The killing of four adults, and – according to some reports – disappearance of four children in a violent forced eviction on July 23rd has gone all but unnoticed by the major English language media, but some details have emerged through Haitian and some independent English language press. Haïti Liberté has a detailed report in English of the incident at Parc La Visite in Seguin, Marigot, on the southern coast. Haïti Liberté and other outlets’ reports are based in large part on the work of Haitian journalist Claudy Belizaire of the Reference Institute for Journalism and Communication (RIJC), who also took graphic photos of the killing’s aftermath. 

Haïti Liberté reported that the four were killed when 36 “Haitian police [officers] …destroyed seven homes in an attempt to clear peasants from a remote mountain-top park where they have lived and farmed for the past 70 years,” noting that “The bloody confrontation …occurred exactly 25 years to the day after an infamous 1987 peasant massacre near the northwestern town of Jean-Rabel…”

The RIJC reported the four confirmed dead to be “Desire Enoz - 32 years; Nicolas David - 28 years, Robinson Volcin - 22 years and Desire Aleis - 18 years.”

Belizaire, as translated by Haïti Liberté, wrote that three days later, “since this serious incident, no state official has come to Seguin, where barricades have been erected by the people, in protest. The only item known about this negotiation was an envelope of 50,000 gourdes [about $ 1,250] promised to each family (50% before departure, 50% after).”

The $600 before, $600 after moving payments are reminiscent of Martelly's much-criticized cash incentive plan to get people to relocate.  Bureau des Avocats Internationaux (BAI) attorney Mario Joseph describes the government’s strategy in a new letter [PDF] of complaint to the Inter-American Commission on Human Rights (IACHR):

The only apparent strategy of the Haitian government with respect to victims of the earthquake of January 12, [2010], is to provide internally displaced persons (IDP) camps located in the rich neighborhoods of Petion Ville, a suburb of Port-au-Prince, with small sums of money to force them to leave. The Haitian government implemented this program, providing "financial assistance" amounting to 20,000 gourdes (U.S. $ 500) for residents of camps Places Saint-Pierre, Place Boyer, Canapé Vert, Mais Gate, Primature, Parc Pélé, and Champ Mars.

Residents affected by this program have been so harassed by officials to leave the camp that they feel they have no choice but to leave, turning the government’s initiatives into forced evictions in many cases.  According to residents, they will either be removed with force against their will without a penny or moved voluntarily with at least some money.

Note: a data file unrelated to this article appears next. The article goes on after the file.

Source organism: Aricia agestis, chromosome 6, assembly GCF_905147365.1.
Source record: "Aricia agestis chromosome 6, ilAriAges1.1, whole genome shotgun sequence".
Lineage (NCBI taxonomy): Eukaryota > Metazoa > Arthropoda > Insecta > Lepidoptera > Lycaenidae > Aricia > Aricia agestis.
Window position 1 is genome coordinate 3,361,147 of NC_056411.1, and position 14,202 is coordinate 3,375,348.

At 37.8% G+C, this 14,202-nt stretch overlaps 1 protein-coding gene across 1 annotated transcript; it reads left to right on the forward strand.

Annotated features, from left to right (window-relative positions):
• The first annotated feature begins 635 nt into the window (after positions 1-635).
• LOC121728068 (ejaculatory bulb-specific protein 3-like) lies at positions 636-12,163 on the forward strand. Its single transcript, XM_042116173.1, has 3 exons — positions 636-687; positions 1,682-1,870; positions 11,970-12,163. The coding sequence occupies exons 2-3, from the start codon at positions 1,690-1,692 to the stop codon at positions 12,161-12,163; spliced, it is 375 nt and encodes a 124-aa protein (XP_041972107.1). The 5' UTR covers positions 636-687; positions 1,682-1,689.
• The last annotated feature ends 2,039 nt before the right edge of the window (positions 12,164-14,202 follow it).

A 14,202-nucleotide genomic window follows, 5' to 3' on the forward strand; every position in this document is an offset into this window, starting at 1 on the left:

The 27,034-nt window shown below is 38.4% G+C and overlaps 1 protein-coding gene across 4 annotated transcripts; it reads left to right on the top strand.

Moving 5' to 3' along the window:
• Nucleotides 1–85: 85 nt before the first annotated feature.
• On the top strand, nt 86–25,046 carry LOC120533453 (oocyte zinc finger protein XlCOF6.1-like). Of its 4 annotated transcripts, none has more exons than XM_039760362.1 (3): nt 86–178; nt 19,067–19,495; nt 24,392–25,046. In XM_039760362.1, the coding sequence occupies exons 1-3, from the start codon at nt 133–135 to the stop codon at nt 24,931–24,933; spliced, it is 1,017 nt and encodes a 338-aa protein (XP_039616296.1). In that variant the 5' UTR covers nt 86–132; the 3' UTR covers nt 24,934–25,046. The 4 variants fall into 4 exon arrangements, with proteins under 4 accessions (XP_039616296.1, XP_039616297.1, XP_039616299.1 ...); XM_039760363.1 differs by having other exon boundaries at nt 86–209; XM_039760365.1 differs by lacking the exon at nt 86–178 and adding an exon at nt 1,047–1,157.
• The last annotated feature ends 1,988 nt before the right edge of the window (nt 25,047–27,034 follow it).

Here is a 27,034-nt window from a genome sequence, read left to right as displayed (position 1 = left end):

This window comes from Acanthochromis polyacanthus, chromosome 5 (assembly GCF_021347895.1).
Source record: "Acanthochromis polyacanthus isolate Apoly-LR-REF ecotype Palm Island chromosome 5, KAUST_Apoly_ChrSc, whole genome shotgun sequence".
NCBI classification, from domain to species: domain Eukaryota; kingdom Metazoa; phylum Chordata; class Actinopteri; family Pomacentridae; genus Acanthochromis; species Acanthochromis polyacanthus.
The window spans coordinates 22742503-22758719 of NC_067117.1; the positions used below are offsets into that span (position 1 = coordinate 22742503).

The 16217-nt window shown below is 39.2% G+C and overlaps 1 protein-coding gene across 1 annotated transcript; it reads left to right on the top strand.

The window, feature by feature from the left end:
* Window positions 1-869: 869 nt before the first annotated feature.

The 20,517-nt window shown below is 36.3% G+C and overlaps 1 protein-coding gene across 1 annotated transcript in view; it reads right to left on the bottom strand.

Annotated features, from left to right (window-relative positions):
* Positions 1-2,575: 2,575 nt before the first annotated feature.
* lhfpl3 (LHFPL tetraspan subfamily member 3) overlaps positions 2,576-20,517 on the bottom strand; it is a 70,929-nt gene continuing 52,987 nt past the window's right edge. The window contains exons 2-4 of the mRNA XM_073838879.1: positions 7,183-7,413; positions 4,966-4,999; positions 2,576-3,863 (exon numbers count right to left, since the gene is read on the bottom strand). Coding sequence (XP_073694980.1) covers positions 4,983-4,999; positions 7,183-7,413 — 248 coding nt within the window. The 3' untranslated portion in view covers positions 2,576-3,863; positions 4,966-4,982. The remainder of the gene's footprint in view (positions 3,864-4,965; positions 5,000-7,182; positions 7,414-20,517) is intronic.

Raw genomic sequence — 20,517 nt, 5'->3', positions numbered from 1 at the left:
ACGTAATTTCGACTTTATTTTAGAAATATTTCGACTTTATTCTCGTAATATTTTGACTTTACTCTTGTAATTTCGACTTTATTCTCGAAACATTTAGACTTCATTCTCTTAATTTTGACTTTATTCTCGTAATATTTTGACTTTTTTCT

RIJC describes a possible motive for the eviction operation:

For groundwaters, this nature reserve is also a water reservoir for the departments of the West and South-east through the capital Port-au-Prince and Jacmel. According to experts, the water level drops significantly over time and the effects are visible in the watershed and in the two cities above-mentioned. Recommendations were made to the government to take measures to protect the reserve through the eviction of 140 families of this population.

And Haïti Liberté adds:

The Parc La Visite is one of Haiti’s three national parks and has one of Haiti’s last remaining pine forests, in a country that is 98% deforested. It has suffered from unauthorized logging and clearing over the last decades, which has affected the watersheds for the cities of Port-au-Prince and Jacmel.

The La Selle region, which includes La Visite, was recently added to UNESCO’s network of biosphere reserves. Additionally, a USAID financed program (WINNER) implemented by Chemonics is funding reforestation and other conservation measures in the park.

While there has been relatively little media coverage of the killings, the UN says it is looking into the incident, as translated by Haïti Liberté:

The United Nations Mission for Stabilization in Haiti (MINUSTAH) is concerned by reports of the deaths of at least four Haitians and several injured, in circumstances not yet clear, during an operation of forced evictions conducted by police officers,” the note says. “A multidisciplinary team of the United Nations was deployed in the field to collect information to help establish the facts. MINUSTAH recalls that forced eviction without providing alternative adequate housing is contrary to international human rights, including the International Covenant on Economic, Social and Cultural Rights.

The Associated Press also ran a brief article noting MINUSTAH’s investigation. (UPI and Xinhua did as well, but in Spanish.)

Of course, the Parc La Visite incident is just one of many recent incidents of forced eviction, and is perhaps notable – aside from the killings – in that the residents being evicted are not IDP’s. Forced evictions are among the human rights abuses that attorney Mario Joseph has condemned in his letter [PDF] to the IACHR:

President Martelly’s failure to hold elections, and his outrageous actions with the State University and the press, the forced evictions of victims displaced by the earthquake and the arrest of a Member of Parliament show that he does not stand for democracy, human rights or the rule of law.